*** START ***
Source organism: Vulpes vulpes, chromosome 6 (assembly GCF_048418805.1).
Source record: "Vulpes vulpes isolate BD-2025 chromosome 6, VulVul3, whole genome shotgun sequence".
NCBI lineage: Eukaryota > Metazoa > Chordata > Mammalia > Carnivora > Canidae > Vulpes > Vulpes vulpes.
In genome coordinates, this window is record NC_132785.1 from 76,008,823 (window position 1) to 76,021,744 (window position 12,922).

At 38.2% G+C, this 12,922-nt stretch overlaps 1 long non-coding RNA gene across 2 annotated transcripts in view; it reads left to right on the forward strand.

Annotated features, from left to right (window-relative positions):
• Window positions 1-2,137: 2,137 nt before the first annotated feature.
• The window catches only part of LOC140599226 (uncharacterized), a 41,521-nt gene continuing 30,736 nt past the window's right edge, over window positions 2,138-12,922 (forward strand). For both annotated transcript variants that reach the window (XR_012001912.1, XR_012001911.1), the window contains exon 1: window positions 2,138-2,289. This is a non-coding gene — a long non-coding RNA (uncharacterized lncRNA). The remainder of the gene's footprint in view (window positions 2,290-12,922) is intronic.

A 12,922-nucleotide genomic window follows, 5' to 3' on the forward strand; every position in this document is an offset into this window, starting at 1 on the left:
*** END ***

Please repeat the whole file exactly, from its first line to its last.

Source organism: Vulpes vulpes, chromosome 6 (assembly GCF_048418805.1).
Source record: "Vulpes vulpes isolate BD-2025 chromosome 6, VulVul3, whole genome shotgun sequence".
NCBI lineage: Eukaryota > Metazoa > Chordata > Mammalia > Carnivora > Canidae > Vulpes > Vulpes vulpes.
In genome coordinates, this window is record NC_132785.1 from 76,008,823 (window position 1) to 76,021,744 (window position 12,922).

At 38.2% G+C, this 12,922-nt stretch overlaps 1 long non-coding RNA gene across 2 annotated transcripts in view; it reads left to right on the forward strand.

Annotated features, from left to right (window-relative positions):
• Window positions 1-2,137: 2,137 nt before the first annotated feature.
• The window catches only part of LOC140599226 (uncharacterized), a 41,521-nt gene continuing 30,736 nt past the window's right edge, over window positions 2,138-12,922 (forward strand). For both annotated transcript variants that reach the window (XR_012001912.1, XR_012001911.1), the window contains exon 1: window positions 2,138-2,289. This is a non-coding gene — a long non-coding RNA (uncharacterized lncRNA). The remainder of the gene's footprint in view (window positions 2,290-12,922) is intronic.

A 12,922-nucleotide genomic window follows, 5' to 3' on the forward strand; every position in this document is an offset into this window, starting at 1 on the left: